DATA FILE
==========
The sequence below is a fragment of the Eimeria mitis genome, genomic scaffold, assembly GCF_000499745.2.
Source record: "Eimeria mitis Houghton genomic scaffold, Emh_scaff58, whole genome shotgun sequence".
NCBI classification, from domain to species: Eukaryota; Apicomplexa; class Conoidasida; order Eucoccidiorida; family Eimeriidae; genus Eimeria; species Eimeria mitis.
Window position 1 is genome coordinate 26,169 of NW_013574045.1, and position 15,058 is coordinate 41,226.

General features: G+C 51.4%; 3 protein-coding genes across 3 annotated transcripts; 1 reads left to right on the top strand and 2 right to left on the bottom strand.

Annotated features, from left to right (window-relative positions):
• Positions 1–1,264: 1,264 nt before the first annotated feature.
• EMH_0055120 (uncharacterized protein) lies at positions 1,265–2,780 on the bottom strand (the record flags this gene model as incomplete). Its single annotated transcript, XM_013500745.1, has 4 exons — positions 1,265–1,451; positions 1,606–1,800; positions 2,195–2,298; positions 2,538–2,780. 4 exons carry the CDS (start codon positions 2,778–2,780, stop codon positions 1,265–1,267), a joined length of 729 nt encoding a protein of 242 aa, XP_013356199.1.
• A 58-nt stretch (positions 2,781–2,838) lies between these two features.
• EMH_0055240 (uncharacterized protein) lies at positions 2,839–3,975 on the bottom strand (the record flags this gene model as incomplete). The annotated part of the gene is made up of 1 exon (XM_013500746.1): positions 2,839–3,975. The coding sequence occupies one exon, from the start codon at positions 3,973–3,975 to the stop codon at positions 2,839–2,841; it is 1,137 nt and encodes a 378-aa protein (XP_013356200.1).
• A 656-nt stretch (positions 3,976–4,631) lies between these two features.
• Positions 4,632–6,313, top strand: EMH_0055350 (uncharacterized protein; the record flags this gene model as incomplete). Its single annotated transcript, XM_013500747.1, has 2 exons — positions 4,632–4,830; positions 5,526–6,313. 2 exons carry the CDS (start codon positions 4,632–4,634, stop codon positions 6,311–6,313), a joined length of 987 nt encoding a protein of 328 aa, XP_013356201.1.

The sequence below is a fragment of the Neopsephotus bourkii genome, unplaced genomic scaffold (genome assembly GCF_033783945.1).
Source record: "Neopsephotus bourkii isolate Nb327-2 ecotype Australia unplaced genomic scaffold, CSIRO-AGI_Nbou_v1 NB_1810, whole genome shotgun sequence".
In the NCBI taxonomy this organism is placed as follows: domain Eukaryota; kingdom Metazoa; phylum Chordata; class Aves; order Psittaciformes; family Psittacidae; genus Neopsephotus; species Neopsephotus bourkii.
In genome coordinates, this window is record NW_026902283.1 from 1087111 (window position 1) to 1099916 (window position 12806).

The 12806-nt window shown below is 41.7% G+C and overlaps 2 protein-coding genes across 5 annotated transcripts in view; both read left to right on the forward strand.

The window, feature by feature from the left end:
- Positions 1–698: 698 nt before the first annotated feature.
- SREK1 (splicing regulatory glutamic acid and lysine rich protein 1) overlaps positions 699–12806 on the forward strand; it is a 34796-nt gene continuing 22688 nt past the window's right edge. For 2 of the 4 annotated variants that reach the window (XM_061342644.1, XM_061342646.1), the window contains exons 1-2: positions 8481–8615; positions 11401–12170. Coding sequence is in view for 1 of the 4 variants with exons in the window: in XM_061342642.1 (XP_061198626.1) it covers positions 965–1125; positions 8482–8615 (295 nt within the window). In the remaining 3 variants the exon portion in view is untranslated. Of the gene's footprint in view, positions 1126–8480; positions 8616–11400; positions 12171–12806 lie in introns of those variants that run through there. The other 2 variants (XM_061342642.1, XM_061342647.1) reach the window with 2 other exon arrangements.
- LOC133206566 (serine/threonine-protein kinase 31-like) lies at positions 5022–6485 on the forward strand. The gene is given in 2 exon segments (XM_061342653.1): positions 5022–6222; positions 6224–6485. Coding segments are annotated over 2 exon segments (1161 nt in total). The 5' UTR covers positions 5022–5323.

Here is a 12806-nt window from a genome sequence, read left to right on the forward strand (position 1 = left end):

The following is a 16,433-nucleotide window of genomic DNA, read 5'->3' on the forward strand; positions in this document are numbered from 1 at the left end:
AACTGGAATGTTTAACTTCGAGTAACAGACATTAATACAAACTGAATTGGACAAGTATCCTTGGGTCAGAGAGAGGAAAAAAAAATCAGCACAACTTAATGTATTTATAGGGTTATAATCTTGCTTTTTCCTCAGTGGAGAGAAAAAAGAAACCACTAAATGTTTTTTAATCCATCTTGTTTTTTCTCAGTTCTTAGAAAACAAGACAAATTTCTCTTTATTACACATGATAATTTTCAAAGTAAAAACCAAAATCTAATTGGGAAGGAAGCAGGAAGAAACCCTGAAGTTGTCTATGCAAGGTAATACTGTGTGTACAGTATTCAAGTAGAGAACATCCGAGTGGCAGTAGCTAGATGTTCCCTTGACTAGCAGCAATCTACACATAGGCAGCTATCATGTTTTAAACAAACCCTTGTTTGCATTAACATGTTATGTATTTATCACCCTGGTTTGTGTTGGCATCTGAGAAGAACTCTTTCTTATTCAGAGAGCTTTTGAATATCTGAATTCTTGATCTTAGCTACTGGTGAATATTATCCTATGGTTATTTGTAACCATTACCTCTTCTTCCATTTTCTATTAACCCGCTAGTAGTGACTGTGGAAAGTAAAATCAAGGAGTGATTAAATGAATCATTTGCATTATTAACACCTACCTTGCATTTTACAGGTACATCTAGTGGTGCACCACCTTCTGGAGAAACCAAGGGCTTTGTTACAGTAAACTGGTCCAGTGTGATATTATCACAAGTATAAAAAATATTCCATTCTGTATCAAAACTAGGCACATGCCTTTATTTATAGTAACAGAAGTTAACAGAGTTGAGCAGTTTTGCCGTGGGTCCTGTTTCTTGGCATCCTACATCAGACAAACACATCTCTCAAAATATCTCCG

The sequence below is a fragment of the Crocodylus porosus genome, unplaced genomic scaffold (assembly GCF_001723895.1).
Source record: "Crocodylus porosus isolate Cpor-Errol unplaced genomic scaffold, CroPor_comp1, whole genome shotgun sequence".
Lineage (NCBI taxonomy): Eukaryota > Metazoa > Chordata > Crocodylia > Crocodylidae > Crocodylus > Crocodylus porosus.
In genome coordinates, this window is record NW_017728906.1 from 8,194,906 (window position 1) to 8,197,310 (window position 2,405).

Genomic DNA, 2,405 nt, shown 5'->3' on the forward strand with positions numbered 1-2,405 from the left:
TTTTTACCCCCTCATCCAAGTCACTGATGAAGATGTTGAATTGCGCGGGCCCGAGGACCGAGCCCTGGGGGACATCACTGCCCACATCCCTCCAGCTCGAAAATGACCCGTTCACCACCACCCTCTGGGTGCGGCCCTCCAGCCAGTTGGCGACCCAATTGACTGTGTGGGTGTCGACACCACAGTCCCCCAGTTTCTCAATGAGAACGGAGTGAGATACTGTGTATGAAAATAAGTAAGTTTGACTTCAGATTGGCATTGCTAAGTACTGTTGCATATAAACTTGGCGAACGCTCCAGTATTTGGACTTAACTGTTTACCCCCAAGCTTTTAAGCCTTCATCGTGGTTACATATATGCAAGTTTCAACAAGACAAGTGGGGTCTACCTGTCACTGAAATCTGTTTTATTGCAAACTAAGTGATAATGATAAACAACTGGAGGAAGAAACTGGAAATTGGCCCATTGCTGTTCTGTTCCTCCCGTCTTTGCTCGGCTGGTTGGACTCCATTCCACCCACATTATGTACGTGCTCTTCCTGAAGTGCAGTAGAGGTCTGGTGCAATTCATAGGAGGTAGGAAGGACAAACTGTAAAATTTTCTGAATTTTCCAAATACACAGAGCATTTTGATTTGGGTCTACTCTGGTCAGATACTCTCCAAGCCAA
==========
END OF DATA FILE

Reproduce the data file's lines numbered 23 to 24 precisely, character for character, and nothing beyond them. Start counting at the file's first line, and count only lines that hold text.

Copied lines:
The following is a 16,433-nucleotide window of genomic DNA, read 5'->3' on the forward strand; positions in this document are numbered from 1 at the left end:
AACTGGAATGTTTAACTTCGAGTAACAGACATTAATACAAACTGAATTGGACAAGTATCCTTGGGTCAGAGAGAGGAAAAAAAAATCAGCACAACTTAATGTATTTATAGGGTTATAATCTTGCTTTTTCCTCAGTGGAGAGAAAAAAGAAACCACTAAATGTTTTTTAATCCATCTTGTTTTTTCTCAGTTCTTAGAAAACAAGACAAATTTCTCTTTATTACACATGATAATTTTCAAAGTAAAAACCAAAATCTAATTGGGAAGGAAGCAGGAAGAAACCCTGAAGTTGTCTATGCAAGGTAATACTGTGTGTACAGTATTCAAGTAGAGAACATCCGAGTGGCAGTAGCTAGATGTTCCCTTGACTAGCAGCAATCTACACATAGGCAGCTATCATGTTTTAAACAAACCCTTGTTTGCATTAACATGTTATGTATTTATCACCCTGGTTTGTGTTGGCATCTGAGAAGAACTCTTTCTTATTCAGAGAGCTTTTGAATATCTGAATTCTTGATCTTAGCTACTGGTGAATATTATCCTATGGTTATTTGTAACCATTACCTCTTCTTCCATTTTCTATTAACCCGCTAGTAGTGACTGTGGAAAGTAAAATCAAGGAGTGATTAAATGAATCATTTGCATTATTAACACCTACCTTGCATTTTACAGGTACATCTAGTGGTGCACCACCTTCTGGAGAAACCAAGGGCTTTGTTACAGTAAACTGGTCCAGTGTGATATTATCACAAGTATAAAAAATATTCCATTCTGTATCAAAACTAGGCACATGCCTTTATTTATAGTAACAGAAGTTAACAGAGTTGAGCAGTTTTGCCGTGGGTCCTGTTTCTTGGCATCCTACATCAGACAAACACATCTCTCAAAATATCTCCG